“What will it profit a man if he gains the whole world and loses his own soul? Or what shall a man give in exchange for his soul?” ~ Mark 8:36-37
“Take heed and beware of covetousness, for one’s life does not consist in the abundance of things he possesses.” ~ Luke 12:15
“Now godliness with contentment is great gain. For we brought nothing into this world, and it is certain we can carry nothing out.” ~ 1 Timothy 6:6-7
Let us consider two parables that we will classify as “riches” parables. Let’s notice…
The Rich Fool (Luke 12:16-21)
The setting (Luke 12:13-15): A great multitude has gathered to hear Jesus (Luke 12:1). One from the crowd wants Jesus to decide an inheritance case (Luke 12:13). Jesus wants to part of it. He did not come to earth to spend His time as a judge or an arbitrator, though some seemed to want Him to so function (Luke 10:40; 12:13-14; John 8:3-4). He cautions, “One’s life does not consist in the abundance of things he possesses.” (Luke 12:15).
The Parable (Luke 12:16-21): A man prospers in farming. He doesn’t even have enough room to store his crops. He plans to build a bigger barn. One day he thinks, “I will retire and take my ease. I will eat, drink, and be merry for many years.” However, he did not have many years. He would die that very night.
The application: God calls the man a fool. He was a fool because: (1) He was rich in every thing except what really matters. He was not rich toward God (Luke 12:20-21). (2) He had no sense of stewardship. He used the pronouns “I” and “My” ten times (as recorded in NKJV). He spoke of “My crops” and “My goods,” but he made no reference to God. (3) He seems to have had no concern for others. His plans revolve around self. Never once does he mention others, not even family. (4) He assumed that death was far off, while it was at the door. “Come now, you who say ‘Today or tomorrow we will go to such and such a city, spend a year there, buy and sell, and make profit’; whereas you do not know what will happen tomorrow. For what is your life? it is even a vapor that appears for a little time and then vanishes away. Instead, you ought to say, ‘If the Lord wills, we shall live and do this or that'” (James 4:13-14). (5) He failed to prioritize the spiritual over the material (Mark 8:36-37; Luke 12:16-21; 16:19-26). (6) He was zealous for what could not be carried to the hereafter (Luke 12:20; 1 Timothy 6:7; Ecclesiastes 2:17-19a). He should have been laying up treasures in heaven (Matthew 6:19-20). (7) He failed to keep before him the coming judgment (2 Corinthians 5:10; Hebrews 9:27).
The Rich Man and Lazarus (Luke16:19-31)
A Parable? Some object to classifying this as a parable. It contains proper names. None of the parables contain proper names, unless this is the exception. Moreover, some think that the truth of the teaching is diminished if this is considered a parable.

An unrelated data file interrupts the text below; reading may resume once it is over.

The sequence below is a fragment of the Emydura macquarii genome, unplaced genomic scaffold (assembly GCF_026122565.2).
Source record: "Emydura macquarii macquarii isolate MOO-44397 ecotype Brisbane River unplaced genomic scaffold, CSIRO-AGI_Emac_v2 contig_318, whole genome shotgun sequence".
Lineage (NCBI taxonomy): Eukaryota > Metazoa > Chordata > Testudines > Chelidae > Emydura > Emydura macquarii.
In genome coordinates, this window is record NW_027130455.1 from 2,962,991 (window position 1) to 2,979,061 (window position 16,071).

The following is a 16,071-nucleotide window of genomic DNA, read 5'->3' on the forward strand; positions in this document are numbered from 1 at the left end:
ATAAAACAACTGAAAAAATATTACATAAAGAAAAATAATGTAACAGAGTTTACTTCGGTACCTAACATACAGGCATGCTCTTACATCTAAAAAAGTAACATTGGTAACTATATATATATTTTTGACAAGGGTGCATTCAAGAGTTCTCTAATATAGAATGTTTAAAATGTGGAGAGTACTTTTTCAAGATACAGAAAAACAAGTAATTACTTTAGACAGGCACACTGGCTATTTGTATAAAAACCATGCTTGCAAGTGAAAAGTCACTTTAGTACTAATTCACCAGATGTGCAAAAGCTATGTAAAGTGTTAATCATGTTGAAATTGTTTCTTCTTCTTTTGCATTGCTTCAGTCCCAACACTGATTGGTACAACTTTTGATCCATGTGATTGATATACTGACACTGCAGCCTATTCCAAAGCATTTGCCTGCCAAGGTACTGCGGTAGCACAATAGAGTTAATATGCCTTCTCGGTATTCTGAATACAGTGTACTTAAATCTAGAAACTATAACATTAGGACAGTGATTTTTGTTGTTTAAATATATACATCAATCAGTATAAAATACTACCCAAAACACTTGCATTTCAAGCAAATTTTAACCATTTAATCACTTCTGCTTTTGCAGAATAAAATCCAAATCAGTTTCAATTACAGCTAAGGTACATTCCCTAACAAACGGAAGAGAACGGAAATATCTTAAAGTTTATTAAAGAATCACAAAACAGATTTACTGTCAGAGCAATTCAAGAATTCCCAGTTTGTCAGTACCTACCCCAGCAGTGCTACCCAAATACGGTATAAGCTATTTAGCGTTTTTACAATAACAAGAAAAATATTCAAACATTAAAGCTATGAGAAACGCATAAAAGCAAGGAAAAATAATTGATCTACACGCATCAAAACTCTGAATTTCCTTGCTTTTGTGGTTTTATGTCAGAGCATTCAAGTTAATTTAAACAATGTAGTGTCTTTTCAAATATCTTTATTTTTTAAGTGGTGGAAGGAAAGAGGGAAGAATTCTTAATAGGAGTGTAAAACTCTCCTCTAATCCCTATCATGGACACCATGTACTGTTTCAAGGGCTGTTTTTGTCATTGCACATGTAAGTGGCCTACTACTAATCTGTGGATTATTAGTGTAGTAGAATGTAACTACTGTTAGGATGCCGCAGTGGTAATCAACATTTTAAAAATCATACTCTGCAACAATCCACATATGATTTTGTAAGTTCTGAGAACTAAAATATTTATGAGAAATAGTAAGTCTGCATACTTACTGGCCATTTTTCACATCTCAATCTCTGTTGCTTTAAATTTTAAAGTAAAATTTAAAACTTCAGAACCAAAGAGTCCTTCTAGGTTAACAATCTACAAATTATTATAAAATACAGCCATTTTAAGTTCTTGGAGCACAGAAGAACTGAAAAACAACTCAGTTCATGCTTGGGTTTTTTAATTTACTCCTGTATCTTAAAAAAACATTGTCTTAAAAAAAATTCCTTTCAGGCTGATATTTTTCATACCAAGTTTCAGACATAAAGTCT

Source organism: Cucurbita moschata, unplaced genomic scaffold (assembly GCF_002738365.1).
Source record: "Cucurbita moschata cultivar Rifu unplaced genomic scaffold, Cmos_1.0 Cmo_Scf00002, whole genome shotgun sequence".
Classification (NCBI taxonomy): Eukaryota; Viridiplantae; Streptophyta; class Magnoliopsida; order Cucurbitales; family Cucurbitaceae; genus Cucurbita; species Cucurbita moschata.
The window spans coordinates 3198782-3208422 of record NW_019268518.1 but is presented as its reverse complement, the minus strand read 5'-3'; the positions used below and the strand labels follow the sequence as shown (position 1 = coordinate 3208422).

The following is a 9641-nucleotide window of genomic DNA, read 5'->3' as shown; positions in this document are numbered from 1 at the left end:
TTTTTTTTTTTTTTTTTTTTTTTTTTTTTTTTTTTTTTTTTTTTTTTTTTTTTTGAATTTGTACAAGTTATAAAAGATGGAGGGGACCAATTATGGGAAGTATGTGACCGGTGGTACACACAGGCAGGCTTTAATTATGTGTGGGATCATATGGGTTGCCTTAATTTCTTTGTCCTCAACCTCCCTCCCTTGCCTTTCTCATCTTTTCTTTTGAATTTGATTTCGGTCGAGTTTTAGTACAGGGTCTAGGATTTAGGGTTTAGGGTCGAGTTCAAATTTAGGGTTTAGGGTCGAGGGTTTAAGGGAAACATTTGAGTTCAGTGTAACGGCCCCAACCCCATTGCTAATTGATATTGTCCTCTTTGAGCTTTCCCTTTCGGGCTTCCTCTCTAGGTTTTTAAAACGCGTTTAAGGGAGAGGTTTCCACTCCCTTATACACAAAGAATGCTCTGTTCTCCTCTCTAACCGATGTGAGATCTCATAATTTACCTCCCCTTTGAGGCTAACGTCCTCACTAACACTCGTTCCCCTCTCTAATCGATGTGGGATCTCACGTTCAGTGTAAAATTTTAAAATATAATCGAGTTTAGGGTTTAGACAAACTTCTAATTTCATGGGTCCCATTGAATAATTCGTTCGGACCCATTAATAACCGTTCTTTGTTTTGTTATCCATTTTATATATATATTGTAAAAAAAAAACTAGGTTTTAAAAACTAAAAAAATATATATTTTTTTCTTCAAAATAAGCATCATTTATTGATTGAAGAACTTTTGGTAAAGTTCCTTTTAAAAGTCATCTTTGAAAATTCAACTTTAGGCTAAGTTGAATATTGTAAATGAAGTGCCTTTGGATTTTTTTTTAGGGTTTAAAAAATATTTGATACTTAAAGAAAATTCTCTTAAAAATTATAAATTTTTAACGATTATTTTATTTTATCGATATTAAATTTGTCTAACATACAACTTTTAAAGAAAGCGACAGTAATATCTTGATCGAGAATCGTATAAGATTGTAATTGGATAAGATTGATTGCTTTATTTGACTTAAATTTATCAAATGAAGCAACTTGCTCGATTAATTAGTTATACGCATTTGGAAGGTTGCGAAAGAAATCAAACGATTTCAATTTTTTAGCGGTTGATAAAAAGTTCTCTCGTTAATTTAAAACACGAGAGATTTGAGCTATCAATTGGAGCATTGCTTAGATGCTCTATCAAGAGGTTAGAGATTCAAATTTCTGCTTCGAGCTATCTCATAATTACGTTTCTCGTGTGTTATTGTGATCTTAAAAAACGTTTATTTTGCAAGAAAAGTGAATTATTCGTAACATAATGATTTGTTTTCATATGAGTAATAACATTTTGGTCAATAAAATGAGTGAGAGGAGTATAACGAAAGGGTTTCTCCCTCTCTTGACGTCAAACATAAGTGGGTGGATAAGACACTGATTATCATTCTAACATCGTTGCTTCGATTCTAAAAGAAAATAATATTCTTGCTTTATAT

I have no problem considering it a parable. It begins “a certain rich man” (Luke 16:19), which sounds like the two previous parables, which begin “a certain rich man” (Luke 16:1) and “a certain man” (Luke 15:11). Moreover, the fact that it is a parable does in no way diminish the truth. Parables are always based in reality, unlike fables which have trees walking and animals talking (without miraculous help), parables are told using events that could really happen (e.g. a sower sowing seed cf. Luke 8:4-ff). Furthermore, there is a reason why the name Lazarus may be included. The name means “God helps.” It may have sounded as a joke from an earthly vantage point. However, we should consider the bigger picture.
The setting (Luke 16:1, 13-14): Jesus’ disciples are present (Luke 16:1), along with certain Pharisees (Luke 16:14). Jesus teaches , “No servant can serve two masters… You cannot serve God and mammon” (Luke 16:13). The Pharisees, “Who were lovers of money… derided him” (Luke 16:14).
The parable (Luke 16:19-31): Jesus tells a story of two men. One is a rich man. He has all of the luxuries in life that one can imagine. He has fine clothes, a gated house, and he eats well. The second man, Lazarus, is a beggar. He is not a beggar due to laziness or lack of work ethic (He is not corrected for such things). He may be a beggar due to illness. He is sick and full of sores.
Both men die. Wealth does not conquer death. It eventually gets all.
We can imagine that there would be a great difference in the manner and expense with which these two were buried. The text does not elaborate.
Next, Jesus tells us of these two men’s states on the other side in the hadean realm. The rich man is in torments (majestic, plural, signifying great torment). Lazarus is in comfort and in the company of Abraham. Betwixt the two is a great gulf which cannot be crossed.
The rich man has five brothers. He is concerned about them for they too are headed toward this some unhappy end. Perhaps, they are even following the example of their brother. Can’t they be warned? The answer is they have been. They have “Moses and the prophets,” in modern terms – they have the Bible.
The application: The point is that ones material success, or lack of sucess in life, is no indicator of what awaits on the other side.
The issue is not money. The Bible mentions men and women of faith who were wealthy in this life: Abraham, Sarah, Job, Joseph, David, Mary and Martha and Lazarus, Joseph of Arimathea, Mary the mother of John Mark. The Bible also mentions men and women of faith who were poor in this life: Job, Ruth, Naomi, the poor widow who put in two mites. God wants us to be faithful in whatever financial state we find ourselves. He wants us to be good stewards of what we have, serving Him. “Set your affection on things above, not on things on the earth” (Colossians 3:2).